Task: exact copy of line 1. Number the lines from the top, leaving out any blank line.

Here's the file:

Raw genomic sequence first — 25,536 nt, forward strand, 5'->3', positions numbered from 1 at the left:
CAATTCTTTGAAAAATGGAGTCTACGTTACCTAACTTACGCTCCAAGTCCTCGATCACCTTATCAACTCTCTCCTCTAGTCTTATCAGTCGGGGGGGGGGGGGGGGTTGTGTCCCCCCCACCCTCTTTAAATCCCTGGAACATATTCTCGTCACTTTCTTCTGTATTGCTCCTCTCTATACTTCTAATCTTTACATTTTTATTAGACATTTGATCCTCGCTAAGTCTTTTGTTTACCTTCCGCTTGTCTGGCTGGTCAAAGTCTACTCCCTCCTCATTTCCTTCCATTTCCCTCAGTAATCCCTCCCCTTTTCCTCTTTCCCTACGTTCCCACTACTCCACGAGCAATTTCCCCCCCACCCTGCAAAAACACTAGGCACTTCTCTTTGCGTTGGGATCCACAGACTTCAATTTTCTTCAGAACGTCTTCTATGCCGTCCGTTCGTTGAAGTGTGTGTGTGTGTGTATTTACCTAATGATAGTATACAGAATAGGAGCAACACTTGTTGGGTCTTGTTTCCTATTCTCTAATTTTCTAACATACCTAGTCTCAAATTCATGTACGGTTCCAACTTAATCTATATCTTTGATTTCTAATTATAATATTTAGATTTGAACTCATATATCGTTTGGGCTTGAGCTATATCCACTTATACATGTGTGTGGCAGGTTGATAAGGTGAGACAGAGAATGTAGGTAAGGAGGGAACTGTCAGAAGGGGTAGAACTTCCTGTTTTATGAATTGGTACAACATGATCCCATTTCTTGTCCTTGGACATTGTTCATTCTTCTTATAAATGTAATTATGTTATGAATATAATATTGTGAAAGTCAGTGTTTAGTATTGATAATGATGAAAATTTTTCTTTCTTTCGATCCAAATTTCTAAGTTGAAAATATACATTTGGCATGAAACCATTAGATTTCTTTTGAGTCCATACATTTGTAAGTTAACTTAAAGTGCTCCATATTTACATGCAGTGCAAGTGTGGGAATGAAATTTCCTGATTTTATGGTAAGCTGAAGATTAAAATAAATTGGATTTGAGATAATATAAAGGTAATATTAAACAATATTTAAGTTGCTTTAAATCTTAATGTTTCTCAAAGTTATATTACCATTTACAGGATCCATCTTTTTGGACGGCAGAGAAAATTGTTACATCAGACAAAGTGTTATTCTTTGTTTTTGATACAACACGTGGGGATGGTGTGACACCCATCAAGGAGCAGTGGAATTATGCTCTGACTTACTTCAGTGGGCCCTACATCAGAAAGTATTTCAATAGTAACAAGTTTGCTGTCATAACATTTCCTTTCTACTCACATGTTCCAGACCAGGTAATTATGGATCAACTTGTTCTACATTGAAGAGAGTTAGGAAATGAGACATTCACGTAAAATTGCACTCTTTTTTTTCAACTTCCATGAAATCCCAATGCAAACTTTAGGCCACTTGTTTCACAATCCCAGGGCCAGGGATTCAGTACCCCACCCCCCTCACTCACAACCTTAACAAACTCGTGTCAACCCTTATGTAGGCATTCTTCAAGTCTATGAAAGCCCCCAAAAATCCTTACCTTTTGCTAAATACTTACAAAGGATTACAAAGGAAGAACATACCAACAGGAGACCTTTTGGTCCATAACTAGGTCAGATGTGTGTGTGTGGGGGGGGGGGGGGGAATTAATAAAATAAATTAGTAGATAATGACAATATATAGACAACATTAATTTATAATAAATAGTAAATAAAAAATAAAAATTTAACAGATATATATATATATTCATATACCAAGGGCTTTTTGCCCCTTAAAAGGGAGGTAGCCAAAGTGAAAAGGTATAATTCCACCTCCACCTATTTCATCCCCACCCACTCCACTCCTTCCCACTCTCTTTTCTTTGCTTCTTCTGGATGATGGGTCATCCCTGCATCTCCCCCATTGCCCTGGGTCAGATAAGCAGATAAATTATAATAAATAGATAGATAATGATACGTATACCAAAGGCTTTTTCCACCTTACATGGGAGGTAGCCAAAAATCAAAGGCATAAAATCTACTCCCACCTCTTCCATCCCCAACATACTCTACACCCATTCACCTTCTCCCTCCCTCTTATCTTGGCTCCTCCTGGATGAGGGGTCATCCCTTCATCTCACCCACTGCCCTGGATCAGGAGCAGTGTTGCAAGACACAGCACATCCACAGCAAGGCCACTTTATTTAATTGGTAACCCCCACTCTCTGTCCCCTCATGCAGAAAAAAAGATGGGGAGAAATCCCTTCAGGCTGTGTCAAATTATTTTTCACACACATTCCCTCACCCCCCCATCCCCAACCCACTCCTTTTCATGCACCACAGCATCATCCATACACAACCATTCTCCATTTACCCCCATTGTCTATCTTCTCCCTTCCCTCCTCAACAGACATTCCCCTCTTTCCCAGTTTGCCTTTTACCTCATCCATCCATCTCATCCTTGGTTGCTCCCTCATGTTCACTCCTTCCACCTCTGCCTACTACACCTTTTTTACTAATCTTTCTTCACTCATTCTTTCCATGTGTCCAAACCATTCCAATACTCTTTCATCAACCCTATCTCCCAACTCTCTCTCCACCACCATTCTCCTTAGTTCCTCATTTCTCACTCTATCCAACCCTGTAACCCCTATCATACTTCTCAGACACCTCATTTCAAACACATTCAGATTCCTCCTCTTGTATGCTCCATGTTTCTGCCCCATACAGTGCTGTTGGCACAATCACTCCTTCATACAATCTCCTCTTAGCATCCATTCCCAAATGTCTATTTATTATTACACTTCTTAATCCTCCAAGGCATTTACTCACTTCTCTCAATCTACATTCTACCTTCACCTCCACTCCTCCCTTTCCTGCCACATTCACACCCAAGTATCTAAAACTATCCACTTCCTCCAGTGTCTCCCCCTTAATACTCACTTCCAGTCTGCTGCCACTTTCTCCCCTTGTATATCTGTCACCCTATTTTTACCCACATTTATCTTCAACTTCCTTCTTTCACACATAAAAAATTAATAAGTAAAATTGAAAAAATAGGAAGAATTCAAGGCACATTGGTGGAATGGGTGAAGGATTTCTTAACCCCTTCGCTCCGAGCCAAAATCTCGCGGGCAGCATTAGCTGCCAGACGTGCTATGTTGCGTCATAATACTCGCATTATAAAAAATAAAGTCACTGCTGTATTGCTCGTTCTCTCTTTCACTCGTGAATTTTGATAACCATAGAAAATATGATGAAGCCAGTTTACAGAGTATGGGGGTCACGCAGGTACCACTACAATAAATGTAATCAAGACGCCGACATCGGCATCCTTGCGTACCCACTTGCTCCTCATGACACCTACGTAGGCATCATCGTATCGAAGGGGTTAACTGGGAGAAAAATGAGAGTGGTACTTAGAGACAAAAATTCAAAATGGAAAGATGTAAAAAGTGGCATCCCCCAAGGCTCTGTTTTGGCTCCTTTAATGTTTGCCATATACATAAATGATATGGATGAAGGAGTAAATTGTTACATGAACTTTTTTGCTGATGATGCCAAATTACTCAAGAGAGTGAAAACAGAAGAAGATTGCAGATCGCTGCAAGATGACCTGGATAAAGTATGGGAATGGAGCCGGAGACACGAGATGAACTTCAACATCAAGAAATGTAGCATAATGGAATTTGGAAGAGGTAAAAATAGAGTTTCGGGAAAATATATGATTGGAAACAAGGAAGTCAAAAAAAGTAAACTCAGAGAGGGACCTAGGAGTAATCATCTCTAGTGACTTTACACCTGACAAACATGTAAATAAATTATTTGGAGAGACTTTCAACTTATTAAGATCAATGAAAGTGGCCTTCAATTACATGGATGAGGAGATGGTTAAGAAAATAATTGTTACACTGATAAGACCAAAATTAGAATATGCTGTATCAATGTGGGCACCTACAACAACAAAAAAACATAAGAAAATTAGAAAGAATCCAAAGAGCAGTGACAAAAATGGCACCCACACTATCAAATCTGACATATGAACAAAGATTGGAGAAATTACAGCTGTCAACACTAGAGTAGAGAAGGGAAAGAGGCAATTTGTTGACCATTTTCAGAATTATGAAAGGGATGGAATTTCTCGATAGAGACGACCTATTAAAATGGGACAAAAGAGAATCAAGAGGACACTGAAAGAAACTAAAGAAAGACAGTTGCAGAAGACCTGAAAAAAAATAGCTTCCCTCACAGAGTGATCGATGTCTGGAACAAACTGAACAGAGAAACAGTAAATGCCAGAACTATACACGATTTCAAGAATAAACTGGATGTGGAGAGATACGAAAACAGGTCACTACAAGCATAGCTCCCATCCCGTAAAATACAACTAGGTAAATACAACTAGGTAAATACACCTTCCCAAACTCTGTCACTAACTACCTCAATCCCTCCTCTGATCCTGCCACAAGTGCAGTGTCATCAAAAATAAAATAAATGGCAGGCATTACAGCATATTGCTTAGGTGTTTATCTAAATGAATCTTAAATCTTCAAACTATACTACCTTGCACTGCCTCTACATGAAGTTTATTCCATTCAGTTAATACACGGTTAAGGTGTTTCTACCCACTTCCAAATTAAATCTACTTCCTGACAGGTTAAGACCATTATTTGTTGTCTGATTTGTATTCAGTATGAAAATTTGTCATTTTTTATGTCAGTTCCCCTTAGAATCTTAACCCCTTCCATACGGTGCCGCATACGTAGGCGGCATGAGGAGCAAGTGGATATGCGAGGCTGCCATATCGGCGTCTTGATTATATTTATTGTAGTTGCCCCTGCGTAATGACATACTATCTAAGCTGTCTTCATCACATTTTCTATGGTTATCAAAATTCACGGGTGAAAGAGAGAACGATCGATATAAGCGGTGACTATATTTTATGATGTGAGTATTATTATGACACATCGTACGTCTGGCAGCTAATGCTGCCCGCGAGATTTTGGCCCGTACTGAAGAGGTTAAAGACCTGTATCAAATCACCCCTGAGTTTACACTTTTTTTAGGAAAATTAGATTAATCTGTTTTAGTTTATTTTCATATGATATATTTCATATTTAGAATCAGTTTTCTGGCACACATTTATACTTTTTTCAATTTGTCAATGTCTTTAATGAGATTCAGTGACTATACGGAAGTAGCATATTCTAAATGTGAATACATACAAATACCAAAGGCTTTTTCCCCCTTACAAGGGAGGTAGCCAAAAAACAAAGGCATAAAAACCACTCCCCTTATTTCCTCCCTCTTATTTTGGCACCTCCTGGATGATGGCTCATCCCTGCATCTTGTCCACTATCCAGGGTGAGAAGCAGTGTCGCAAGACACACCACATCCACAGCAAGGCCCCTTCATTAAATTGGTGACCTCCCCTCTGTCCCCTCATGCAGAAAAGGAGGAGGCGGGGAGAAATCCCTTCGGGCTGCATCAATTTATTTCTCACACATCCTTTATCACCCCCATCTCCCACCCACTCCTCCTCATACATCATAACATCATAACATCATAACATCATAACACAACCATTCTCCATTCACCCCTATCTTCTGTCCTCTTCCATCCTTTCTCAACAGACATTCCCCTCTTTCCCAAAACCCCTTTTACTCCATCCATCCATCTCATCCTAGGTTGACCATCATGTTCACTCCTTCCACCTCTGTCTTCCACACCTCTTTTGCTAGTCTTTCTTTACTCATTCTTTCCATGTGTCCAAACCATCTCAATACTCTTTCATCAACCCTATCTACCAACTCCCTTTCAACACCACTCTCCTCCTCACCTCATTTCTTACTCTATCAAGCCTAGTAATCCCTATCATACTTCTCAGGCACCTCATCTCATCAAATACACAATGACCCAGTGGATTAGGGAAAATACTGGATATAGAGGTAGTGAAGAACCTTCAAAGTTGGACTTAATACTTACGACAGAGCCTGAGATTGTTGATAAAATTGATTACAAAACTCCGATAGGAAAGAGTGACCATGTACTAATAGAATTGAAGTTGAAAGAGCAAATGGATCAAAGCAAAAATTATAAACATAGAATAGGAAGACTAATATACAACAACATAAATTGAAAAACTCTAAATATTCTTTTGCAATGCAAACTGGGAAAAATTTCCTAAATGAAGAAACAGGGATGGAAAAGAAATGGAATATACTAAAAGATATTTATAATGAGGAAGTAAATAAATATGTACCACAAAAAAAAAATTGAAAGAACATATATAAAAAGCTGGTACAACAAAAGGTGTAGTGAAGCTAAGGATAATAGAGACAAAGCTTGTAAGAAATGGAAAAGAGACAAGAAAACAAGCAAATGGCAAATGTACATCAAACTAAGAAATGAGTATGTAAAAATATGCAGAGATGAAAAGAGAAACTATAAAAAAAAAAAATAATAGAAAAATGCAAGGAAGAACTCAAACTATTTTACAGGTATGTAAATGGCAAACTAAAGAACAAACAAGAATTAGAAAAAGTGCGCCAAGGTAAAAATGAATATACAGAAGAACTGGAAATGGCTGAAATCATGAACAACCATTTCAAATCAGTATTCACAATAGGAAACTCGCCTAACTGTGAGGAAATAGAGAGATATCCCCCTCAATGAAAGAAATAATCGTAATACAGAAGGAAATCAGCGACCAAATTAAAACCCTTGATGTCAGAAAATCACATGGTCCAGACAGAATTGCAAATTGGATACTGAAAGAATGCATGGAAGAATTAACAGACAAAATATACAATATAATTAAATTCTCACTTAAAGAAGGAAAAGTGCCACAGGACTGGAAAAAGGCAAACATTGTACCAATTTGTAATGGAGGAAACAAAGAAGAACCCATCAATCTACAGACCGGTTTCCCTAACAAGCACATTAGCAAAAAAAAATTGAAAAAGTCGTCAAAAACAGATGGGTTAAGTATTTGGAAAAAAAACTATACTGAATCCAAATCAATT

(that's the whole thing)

Raw genomic sequence first — 25,536 nt, forward strand, 5'->3', positions numbered from 1 at the left: